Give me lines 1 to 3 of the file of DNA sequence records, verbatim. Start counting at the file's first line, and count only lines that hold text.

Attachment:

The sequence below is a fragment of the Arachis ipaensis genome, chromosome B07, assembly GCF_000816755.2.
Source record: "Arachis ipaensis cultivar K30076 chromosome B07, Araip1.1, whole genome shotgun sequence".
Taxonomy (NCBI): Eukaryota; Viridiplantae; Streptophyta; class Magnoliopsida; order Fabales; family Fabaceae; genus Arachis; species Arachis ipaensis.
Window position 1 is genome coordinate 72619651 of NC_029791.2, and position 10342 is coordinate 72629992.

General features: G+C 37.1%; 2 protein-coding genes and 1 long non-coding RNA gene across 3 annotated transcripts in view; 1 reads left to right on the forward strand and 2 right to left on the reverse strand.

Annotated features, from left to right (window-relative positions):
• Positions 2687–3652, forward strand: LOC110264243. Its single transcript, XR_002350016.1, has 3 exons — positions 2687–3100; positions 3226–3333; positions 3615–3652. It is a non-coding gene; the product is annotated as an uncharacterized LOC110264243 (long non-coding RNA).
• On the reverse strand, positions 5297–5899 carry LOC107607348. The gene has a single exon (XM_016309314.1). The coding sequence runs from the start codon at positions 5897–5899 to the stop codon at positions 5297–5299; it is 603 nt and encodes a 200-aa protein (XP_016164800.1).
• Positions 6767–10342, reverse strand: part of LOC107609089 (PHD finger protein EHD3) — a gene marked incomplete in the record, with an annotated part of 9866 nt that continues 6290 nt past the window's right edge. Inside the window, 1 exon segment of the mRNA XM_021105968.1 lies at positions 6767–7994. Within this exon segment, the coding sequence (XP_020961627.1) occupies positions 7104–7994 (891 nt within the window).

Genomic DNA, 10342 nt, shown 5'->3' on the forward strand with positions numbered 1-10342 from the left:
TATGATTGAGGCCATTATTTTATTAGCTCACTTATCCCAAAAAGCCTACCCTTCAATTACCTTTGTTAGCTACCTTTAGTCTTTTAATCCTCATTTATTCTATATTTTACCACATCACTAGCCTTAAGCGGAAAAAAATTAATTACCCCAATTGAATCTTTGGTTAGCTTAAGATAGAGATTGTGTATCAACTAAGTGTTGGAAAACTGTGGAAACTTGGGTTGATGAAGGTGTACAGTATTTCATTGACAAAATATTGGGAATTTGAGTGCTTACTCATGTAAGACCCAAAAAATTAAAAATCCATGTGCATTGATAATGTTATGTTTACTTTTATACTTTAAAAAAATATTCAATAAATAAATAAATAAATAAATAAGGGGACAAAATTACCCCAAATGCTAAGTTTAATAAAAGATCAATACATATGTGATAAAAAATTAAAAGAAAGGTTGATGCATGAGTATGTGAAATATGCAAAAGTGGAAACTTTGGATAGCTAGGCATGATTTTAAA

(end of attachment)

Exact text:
The sequence below is a fragment of the Arachis ipaensis genome, chromosome B07, assembly GCF_000816755.2.
Source record: "Arachis ipaensis cultivar K30076 chromosome B07, Araip1.1, whole genome shotgun sequence".
Taxonomy (NCBI): Eukaryota; Viridiplantae; Streptophyta; class Magnoliopsida; order Fabales; family Fabaceae; genus Arachis; species Arachis ipaensis.